I have no idea if your idea is worth the effort, but suspect that not if it is only based on the necessity to prevent "conversion".

subs is not possible with something that does go into the symbolic ring, like power series:

sage: P.<p> = ZZ[[]]
sage: x.subs(x=p)
Traceback (most recent call last):
...
TypeError: no canonical coercion from Power Series Ring in p over Integer Ring to Symbolic Ring

sage: E = x.evaluate(x=p)
sage: E, E.parent()
p, Power Series Ring in p over Integer Ring)

comment:6 Changed 5 years ago by dkrenn

  • Keywords sd66 added

comment:7 follow-up: Changed 5 years ago by rws

I thought everything coerces to SR? Maybe this is just a coercion bug?

comment:8 in reply to: ↑ 7 Changed 5 years ago by dkrenn

Replying to rws:

I thought everything coerces to SR? Maybe this is just a coercion bug?

IMHO, not everything coerces into SR and this for a good reason. But this is not (or should not) under discussion here.

The following is not possible at with subs:

sage: sage: P.<p> = ZZ[[]]
sage: var('a,b')
(a, b)
sage: (a+b).subs({a: p, b: p^2})

evaluate can do.

comment:9 Changed 5 years ago by mmezzarobba

  • Cc mmezzarobba added

comment:10 follow-up: Changed 5 years ago by vdelecroix

  • Status changed from needs_review to needs_info

Hello,

Why not

sage: E = (1+x).subs(x=RIF(3.42))
sage: E.parent()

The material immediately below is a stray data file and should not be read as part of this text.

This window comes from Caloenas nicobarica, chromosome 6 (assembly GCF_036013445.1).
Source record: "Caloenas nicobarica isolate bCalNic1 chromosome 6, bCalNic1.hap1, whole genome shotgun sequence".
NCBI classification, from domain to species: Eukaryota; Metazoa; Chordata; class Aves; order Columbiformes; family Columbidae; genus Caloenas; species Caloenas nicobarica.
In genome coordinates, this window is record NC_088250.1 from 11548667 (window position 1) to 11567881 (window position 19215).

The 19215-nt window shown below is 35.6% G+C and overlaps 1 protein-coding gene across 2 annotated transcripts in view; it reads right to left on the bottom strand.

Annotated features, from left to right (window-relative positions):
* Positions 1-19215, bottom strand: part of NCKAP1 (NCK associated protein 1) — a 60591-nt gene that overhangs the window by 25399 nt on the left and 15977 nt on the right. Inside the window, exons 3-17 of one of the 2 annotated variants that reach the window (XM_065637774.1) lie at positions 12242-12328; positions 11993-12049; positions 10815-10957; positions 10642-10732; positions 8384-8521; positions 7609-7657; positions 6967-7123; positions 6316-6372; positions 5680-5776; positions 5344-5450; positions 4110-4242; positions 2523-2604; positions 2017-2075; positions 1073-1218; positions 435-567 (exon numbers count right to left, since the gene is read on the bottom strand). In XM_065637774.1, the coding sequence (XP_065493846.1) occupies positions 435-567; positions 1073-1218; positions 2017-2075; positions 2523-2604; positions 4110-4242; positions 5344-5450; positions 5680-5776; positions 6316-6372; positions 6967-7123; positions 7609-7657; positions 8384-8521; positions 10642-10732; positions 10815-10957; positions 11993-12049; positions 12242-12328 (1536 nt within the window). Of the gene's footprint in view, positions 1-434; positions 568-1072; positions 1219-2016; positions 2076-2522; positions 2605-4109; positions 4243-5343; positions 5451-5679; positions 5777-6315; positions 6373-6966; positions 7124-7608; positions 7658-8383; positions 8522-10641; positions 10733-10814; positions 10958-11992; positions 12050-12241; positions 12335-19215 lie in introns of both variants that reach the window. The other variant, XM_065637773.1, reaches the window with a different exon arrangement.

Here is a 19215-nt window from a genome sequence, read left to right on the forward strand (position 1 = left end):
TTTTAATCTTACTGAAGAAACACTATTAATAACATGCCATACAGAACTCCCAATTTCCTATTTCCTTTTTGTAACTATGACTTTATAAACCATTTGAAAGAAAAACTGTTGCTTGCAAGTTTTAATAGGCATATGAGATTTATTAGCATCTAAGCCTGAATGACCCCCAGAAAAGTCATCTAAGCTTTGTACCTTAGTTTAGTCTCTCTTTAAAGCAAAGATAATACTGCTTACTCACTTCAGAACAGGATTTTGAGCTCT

sage: F = E.pyobject()
sage: F
4.4200000000000000?
sage: F.parent()
Real Interval Field with 53 bits of precision

Vincent

comment:11 Changed 5 years ago by git

  • Commit changed from c3696a81f65df6e64c5e2bcbdf8905d4f2d5b796 to 7e0be7f3a76c98d5ec3e5250947aec814467048b

Branch pushed to git repo; I updated commit sha1. New commits:

ba59f5dadditional example: inserting power series
7e0be7fcorrect bug when evaluating user-defined functions

comment:12 Changed 5 years ago by dkrenn

added a doctest and corrected a small bug

comment:13 in reply to: ↑ 10 Changed 5 years ago by dkrenn

Replying to vdelecroix:

Why not

sage: E = (1+x).subs(x=RIF(3.42))
sage: E.parent()
sage: F = E.pyobject()
sage: F
4.4200000000000000?
sage: F.parent()
Real Interval Field with 53 bits of precision

Ok, I see. Maybe RIFs are not a good example since they coerce into SR. Power series are better" example; since there problems.

I'll rewrite the description of the ticket and the examples.

comment:14 follow-up: Changed 5 years ago by nbruin

The general idea is that the result of arithmetic only depends on the parents of the input data, not on the values of the input data (because the idea is that these things implement maps, which have domains and codomains). When you evaluate a SR element at a non-symbolic value, you don't know if the result can live in the parent of the original result (e.g., (sin(x)+y).subs(y=1)).

The appropriate solution is probably to first *convert* your symbolic expression to a parent where the parent is the desired thing, e.g.

sage: f = SR(1+x)
sage: R.<t>= ZZ[[]]
sage: P=R['x']
sage: P(f)(x=t^2+O(t^3))